The Royals

At long last, I am reviewing something outside of my usual genre. For so long I had been stuck in a vampire, werewolf and supernatural kick that it is kind of refreshing to step outside of it. Outside of it, in this case, is a happy place that is an amazing series that I am so glad that I read.

One thing that I loved about this series is that it is one that works as a palate refresher after I have been binge reading a billion other things at the same time. I am genuinely glad that I have let The Royals into my collection.

🔥 Smut 9 out of 10

💏 Relationships 10 out of 10

🏹 Action 6 out of 10

😂 Humor 6 out of 10

👥 Characters 10 out of 10

The Royals

Author: Erin Watt

GR (Book 1, Paper Princess):
Ella Harper is a survivor—a pragmatic optimist. She’s spent her whole life moving from town to town with her flighty mother, struggling to make ends meet and believing that someday she’ll climb out of the gutter. After her mother’s death, Ella is truly alone.

Until Callum Royal appears, plucking Ella out of poverty and tossing her into his posh mansion among his five sons who all hate her. Each Royal boy is more magnetic than the last, but none as captivating as Reed Royal, the boy who is determined to send her back to the slums she came from.

Reed doesn’t want her. He says she doesn’t belong with the Royals.

He might be right.

Wealth. Excess. Deception. It’s like nothing Ella has ever experienced, and if she’s going to survive her time in the Royal palace, she’ll need to learn to issue her own Royal decrees.

My Review: (Spoiler Free)
My choice of poison for the romance genre generally rarely ever includes a modern-day story without any paranormal elements mixed in with it (as Urban Fantasy is more my vibe). However, I saw the Paper Princess book on sale a month or so ago during a GoodReads promotion and figured, why not? Actually, I didn’t even read the description – and was not really paying attention – and assumed it was one of the Paper Magician series; a series I had planned on reading eventually. In any case, I figured out pretty quickly that it was not the book I expected, but happy surprise.

At first I was reminded of Japanese drama Atashinchi no Danshi and brought back some memories of my Asian drama days, which I loved. Ella as a character is well thought out enough, and is portrayed as attractive, but refreshingly does not fall into the realm of being Mary Sue-ish or having every male in the series falling madly in love with her. I enjoyed the fact that after the Paper Princess ended, we actually got to start seeing things from Reed’s perspective as well in Broken Prince and Twisted Palace.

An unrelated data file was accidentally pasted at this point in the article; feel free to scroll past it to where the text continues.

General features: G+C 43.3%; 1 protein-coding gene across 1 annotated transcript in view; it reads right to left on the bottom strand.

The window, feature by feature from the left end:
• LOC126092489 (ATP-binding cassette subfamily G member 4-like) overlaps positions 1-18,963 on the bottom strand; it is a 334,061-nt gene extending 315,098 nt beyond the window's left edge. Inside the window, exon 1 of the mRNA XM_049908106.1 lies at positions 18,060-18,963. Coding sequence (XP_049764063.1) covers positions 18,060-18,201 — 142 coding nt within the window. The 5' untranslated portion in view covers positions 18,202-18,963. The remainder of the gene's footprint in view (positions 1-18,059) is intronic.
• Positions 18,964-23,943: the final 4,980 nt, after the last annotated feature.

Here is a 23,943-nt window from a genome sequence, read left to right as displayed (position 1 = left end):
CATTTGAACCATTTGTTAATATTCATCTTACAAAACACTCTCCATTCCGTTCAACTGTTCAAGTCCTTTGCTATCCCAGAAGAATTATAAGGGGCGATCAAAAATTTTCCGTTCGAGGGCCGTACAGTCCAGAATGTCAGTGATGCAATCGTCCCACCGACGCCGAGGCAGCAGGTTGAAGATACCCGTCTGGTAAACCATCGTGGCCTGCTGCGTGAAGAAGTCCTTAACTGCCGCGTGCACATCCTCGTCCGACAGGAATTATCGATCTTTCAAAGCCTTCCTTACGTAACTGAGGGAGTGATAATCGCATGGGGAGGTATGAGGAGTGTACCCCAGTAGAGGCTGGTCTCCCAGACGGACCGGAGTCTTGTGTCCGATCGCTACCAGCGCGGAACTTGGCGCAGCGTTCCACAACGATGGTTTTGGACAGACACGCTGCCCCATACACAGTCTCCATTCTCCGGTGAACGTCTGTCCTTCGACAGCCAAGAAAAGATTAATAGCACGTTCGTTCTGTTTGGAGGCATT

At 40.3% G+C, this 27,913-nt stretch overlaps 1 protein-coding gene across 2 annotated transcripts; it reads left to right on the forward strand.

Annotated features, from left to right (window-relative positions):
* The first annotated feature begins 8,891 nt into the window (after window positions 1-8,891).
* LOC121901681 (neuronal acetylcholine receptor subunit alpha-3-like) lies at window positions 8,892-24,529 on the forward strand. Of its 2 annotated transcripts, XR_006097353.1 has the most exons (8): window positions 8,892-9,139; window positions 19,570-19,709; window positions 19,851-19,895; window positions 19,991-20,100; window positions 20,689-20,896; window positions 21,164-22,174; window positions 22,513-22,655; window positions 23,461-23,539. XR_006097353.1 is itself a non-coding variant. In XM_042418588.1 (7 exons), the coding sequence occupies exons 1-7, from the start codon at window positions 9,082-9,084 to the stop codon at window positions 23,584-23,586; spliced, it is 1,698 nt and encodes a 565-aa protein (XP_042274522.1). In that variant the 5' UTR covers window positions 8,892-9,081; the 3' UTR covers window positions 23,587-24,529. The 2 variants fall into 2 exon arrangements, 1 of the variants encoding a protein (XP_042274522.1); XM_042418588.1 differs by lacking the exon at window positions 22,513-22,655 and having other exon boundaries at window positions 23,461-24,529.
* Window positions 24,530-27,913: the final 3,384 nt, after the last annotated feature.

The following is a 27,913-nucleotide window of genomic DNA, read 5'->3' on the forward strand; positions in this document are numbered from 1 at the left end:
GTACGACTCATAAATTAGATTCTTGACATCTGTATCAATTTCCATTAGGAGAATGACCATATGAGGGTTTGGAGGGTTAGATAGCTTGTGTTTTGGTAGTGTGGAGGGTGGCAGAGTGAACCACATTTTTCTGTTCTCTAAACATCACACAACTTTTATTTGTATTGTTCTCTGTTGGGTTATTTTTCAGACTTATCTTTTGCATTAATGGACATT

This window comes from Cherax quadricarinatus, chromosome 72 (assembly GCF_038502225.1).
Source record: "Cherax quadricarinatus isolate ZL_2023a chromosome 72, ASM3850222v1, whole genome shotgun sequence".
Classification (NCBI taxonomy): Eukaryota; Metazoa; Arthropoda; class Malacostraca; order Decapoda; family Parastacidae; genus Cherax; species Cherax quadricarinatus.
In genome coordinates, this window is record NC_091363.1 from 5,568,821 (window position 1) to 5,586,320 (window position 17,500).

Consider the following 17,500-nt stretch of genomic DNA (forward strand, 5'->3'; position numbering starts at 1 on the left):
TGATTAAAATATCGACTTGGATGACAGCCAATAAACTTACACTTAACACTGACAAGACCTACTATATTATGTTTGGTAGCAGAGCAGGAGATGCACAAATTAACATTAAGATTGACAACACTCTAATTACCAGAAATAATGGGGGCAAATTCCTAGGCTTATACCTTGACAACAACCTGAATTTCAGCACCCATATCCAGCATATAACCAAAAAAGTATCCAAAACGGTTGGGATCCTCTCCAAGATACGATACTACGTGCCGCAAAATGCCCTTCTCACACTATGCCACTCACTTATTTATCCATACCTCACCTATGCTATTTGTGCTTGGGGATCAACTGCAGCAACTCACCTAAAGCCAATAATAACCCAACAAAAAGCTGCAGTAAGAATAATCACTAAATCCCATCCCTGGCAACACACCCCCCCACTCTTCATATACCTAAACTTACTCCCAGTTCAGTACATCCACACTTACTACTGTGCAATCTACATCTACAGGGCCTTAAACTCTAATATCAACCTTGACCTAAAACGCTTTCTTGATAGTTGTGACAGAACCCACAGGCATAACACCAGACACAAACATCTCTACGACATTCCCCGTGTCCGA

Basically this trilogy follows the story of Ella, a poor 17 year old who works as a stripper (and other random jobs) to support herself after her mother passes away from cancer. She moves around a lot while going to school, because she enjoys academics and plans on trying to go to college to get a stable career since her entire life she had been poor, and also to hide from officials who might find out that she is a minor without a guardian.

One day she is approached by Callum, who informs her that her father – his best friend and business partner – had only recently found out about her existence when her mother tried contacting him on her death-bed. Unfortunately her father also just died in an accident, leaving only Callum with the wishes that he take care of his daughter. Ella isn’t happy about the situation, because she just wants to be left alone, but Callum leaves her no choice but to become his ward and move into his home with himself and his five sons.

Paper Princess follows Ella’s story through these events while introducing us to the other main characters in the series. Honestly, before Broken Prince I really didn’t enjoy Reed’s character very much because he did not appear to be more than a two-dimensional male protagonist. As the first book is from Ella’s perspective you see Reed as the very attractive, but douchebag bad-boy who loves to do nothing more than taunt Ella while the two fight an attraction towards each other. However, once the story started delving more into the characters themselves Reed, Easton, Callum and even Brooke and Dinha become interesting characters on their own merit. Ironic because Brooke and Dinha are surrounded by plot twists that you do not expect and you love to hate them based on principle.

Honestly I was not even expecting any type of smut in this book either, and voila – there was another happy surprise as well. The romance/smut in this series is hot hot hot too, and is not outside of the realm of the plot as is some of the more graphic literature. Outside of the romance and smut, there’s also mystery, drama and intrigue woven in these pages. Overall, this series is jaw-droppingly amazing and I am super glad that I accidentally purchased Book 1.

I’ve spend the last couple of years trying to destroy everything around me. Who knew success would taste so bitter.

– Broken Prince

This post is from the Reading category.


January 4, 2017